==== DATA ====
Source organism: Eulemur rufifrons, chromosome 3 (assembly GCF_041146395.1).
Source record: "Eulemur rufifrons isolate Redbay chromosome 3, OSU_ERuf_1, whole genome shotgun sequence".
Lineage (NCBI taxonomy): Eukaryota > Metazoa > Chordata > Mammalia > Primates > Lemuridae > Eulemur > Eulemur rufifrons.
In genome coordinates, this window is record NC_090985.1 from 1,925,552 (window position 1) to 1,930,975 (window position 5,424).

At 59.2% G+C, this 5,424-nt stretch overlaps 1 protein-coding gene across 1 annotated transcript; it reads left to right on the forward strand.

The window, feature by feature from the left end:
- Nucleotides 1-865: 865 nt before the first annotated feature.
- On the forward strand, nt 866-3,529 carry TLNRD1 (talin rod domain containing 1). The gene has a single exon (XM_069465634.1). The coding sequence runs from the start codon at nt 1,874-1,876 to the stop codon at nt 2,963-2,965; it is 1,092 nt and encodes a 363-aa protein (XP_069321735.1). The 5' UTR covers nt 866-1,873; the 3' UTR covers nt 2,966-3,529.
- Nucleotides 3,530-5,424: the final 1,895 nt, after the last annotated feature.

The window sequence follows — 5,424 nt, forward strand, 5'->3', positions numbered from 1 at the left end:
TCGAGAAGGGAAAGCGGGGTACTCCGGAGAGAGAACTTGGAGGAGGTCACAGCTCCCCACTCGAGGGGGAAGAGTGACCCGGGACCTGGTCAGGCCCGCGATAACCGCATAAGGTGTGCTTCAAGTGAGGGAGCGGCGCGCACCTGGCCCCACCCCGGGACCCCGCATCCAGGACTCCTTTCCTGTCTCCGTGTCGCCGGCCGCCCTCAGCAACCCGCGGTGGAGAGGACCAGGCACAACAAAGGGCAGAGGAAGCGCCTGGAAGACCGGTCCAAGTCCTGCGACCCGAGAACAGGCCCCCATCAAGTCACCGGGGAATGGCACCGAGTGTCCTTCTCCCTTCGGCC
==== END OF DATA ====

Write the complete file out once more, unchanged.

Source organism: Eulemur rufifrons, chromosome 3 (assembly GCF_041146395.1).
Source record: "Eulemur rufifrons isolate Redbay chromosome 3, OSU_ERuf_1, whole genome shotgun sequence".
Lineage (NCBI taxonomy): Eukaryota > Metazoa > Chordata > Mammalia > Primates > Lemuridae > Eulemur > Eulemur rufifrons.
In genome coordinates, this window is record NC_090985.1 from 1,925,552 (window position 1) to 1,930,975 (window position 5,424).

At 59.2% G+C, this 5,424-nt stretch overlaps 1 protein-coding gene across 1 annotated transcript; it reads left to right on the forward strand.

The window, feature by feature from the left end:
- Nucleotides 1-865: 865 nt before the first annotated feature.
- On the forward strand, nt 866-3,529 carry TLNRD1 (talin rod domain containing 1). The gene has a single exon (XM_069465634.1). The coding sequence runs from the start codon at nt 1,874-1,876 to the stop codon at nt 2,963-2,965; it is 1,092 nt and encodes a 363-aa protein (XP_069321735.1). The 5' UTR covers nt 866-1,873; the 3' UTR covers nt 2,966-3,529.
- Nucleotides 3,530-5,424: the final 1,895 nt, after the last annotated feature.

The window sequence follows — 5,424 nt, forward strand, 5'->3', positions numbered from 1 at the left end:
TCGAGAAGGGAAAGCGGGGTACTCCGGAGAGAGAACTTGGAGGAGGTCACAGCTCCCCACTCGAGGGGGAAGAGTGACCCGGGACCTGGTCAGGCCCGCGATAACCGCATAAGGTGTGCTTCAAGTGAGGGAGCGGCGCGCACCTGGCCCCACCCCGGGACCCCGCATCCAGGACTCCTTTCCTGTCTCCGTGTCGCCGGCCGCCCTCAGCAACCCGCGGTGGAGAGGACCAGGCACAACAAAGGGCAGAGGAAGCGCCTGGAAGACCGGTCCAAGTCCTGCGACCCGAGAACAGGCCCCCATCAAGTCACCGGGGAATGGCACCGAGTGTCCTTCTCCCTTCGGCC